Once again, it’s not perfect. It only approximates a circle. The edges are rough. Whatever you do, DO NOT ball it up and start again. If it cracks, leave it alone. No matter how ugly it looks you roll it out ONCE and ONCE ONLY. Otherwise you’re going to lose all of the flakiness you’ve worked so hard to achieve.
Next, carefully fold the rolled out dough in half and then in half the other way so you end up with a triangle of crust that you can easily lift into the pie plate.
This way the crust won’t tear when you move it.
Move it into the pie plate and gently unfold it. If you have a few cracks or tears just press them back together as best you can. No one will care or even notice. Then trim off the excess.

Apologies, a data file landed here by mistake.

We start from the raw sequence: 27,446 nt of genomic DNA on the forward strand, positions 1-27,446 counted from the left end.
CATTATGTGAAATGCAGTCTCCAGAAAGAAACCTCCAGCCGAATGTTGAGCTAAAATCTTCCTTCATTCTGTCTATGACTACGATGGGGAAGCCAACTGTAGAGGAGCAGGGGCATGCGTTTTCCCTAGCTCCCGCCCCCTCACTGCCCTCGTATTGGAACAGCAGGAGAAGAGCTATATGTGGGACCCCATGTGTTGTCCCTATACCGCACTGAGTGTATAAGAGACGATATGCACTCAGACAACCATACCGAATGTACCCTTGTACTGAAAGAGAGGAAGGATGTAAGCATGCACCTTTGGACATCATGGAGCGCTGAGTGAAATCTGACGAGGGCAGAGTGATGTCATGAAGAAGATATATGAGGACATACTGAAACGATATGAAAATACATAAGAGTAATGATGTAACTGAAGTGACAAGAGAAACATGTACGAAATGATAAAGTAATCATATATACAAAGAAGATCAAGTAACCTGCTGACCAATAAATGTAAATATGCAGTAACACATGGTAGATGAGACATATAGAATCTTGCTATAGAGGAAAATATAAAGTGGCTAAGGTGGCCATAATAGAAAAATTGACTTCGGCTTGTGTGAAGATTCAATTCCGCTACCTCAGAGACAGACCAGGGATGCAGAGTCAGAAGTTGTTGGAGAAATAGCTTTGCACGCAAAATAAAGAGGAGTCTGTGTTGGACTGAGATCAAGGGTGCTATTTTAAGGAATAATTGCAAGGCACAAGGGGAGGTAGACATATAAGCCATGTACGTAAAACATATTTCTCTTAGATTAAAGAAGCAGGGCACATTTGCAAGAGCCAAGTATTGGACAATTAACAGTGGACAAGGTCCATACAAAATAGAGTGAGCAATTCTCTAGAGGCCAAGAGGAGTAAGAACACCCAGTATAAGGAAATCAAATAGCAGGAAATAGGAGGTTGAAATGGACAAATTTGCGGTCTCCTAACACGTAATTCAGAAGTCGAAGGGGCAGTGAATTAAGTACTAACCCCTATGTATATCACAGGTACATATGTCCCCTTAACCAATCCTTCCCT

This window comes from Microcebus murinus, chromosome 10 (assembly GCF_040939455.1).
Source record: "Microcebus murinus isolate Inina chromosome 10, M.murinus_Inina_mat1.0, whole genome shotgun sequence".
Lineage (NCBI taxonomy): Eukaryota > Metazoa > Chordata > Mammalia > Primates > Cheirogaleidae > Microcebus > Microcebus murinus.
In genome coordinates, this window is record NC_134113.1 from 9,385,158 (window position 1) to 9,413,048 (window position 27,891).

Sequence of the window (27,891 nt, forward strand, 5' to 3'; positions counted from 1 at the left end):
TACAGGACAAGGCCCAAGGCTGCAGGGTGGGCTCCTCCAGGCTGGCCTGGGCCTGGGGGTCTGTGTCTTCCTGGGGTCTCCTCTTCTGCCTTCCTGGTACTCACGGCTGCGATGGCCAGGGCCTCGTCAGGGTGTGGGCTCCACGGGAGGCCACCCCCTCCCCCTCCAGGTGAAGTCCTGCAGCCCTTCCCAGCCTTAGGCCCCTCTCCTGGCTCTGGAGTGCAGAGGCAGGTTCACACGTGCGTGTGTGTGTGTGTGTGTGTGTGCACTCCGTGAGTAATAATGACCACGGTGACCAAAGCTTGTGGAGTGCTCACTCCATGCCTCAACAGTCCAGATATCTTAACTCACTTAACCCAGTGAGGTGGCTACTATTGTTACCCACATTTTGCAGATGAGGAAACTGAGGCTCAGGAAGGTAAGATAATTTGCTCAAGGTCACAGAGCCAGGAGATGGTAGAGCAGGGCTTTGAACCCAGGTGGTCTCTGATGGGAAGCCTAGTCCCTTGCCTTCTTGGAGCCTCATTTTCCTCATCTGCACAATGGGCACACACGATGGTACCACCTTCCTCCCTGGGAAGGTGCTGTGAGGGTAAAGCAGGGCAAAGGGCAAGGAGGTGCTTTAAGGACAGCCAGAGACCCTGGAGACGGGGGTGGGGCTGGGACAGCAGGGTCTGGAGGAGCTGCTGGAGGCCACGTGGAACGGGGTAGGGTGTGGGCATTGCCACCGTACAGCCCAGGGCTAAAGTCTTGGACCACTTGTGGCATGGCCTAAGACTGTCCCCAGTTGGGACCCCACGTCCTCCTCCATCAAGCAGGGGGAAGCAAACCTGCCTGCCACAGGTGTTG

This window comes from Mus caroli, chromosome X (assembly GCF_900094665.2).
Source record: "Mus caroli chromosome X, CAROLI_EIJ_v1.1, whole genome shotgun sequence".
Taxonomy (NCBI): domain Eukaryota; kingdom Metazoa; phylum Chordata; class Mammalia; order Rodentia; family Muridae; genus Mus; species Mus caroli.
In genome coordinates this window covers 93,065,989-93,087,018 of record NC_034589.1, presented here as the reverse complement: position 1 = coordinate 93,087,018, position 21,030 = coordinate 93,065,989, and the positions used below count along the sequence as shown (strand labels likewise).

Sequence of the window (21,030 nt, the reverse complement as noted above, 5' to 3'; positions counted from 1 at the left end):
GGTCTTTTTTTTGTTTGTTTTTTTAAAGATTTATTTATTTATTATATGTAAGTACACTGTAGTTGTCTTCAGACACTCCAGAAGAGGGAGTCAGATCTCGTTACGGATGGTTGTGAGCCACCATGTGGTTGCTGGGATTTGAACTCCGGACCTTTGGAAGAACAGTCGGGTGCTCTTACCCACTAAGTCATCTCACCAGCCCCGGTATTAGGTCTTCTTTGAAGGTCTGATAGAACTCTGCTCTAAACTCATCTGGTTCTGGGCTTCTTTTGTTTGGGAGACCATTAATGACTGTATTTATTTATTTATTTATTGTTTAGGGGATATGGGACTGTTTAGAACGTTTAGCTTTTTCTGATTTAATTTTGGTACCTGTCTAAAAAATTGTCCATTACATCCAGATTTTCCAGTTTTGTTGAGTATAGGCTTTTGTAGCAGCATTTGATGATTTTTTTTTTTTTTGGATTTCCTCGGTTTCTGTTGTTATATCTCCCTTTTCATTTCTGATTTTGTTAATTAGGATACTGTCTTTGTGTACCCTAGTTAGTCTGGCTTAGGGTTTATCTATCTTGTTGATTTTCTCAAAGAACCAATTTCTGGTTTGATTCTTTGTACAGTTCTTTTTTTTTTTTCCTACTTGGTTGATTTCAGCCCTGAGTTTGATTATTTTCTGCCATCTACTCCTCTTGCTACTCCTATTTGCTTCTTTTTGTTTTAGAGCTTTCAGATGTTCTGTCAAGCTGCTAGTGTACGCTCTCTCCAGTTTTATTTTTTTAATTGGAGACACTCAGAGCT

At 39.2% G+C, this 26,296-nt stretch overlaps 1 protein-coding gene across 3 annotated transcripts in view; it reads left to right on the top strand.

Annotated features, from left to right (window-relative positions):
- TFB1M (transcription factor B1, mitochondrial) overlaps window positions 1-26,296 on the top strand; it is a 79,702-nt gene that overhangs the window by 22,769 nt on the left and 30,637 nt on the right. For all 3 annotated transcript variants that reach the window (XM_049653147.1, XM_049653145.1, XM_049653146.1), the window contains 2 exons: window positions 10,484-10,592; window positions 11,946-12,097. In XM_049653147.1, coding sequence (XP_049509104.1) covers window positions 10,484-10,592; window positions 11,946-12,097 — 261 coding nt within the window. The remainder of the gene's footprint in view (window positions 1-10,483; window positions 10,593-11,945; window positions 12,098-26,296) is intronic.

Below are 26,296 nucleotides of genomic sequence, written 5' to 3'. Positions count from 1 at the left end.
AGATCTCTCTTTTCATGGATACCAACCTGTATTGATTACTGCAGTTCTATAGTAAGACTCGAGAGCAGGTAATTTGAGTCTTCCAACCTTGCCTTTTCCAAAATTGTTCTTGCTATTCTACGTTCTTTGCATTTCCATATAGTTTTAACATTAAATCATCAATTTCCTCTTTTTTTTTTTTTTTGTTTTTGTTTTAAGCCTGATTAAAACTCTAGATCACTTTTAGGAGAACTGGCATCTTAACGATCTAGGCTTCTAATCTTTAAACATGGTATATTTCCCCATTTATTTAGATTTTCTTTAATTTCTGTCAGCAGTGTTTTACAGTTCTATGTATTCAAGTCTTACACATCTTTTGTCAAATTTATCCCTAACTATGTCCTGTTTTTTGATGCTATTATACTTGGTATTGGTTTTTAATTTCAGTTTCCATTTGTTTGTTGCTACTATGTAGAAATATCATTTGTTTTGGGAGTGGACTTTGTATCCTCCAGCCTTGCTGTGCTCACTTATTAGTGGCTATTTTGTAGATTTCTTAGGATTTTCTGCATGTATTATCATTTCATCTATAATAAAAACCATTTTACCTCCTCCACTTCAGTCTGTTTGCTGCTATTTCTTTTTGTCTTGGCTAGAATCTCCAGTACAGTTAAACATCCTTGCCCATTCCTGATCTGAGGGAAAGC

Placed and trimmed
You can leave the crust like this if you wish (but maybe trim it more nicely than I did!) our you can pinch the edges between your first two fingers and your thumb to crimp it and make it pretty.
Do this all the way around the edge and you get this:
Ready for filling
At this point, I set the first pie aside, take the remaining dough out of the fridge, and repeat the whole process with that.
Once you have your two pie plates prepared, pour half of the pie filling into each. It’ll look like this:
Ready for baking!
If you’re smarter than I am, you’ll wrap the edge of the pie plate in a strip of tinfoil so that the edges of the crust don’t get overdone. I forgot this time around.
Pop both pies in the oven at 400 degrees and bake for 45-50 minutes. When a toothpick inserted in the middle comes out clean, they’re done. Allow them to cool before eating or storing.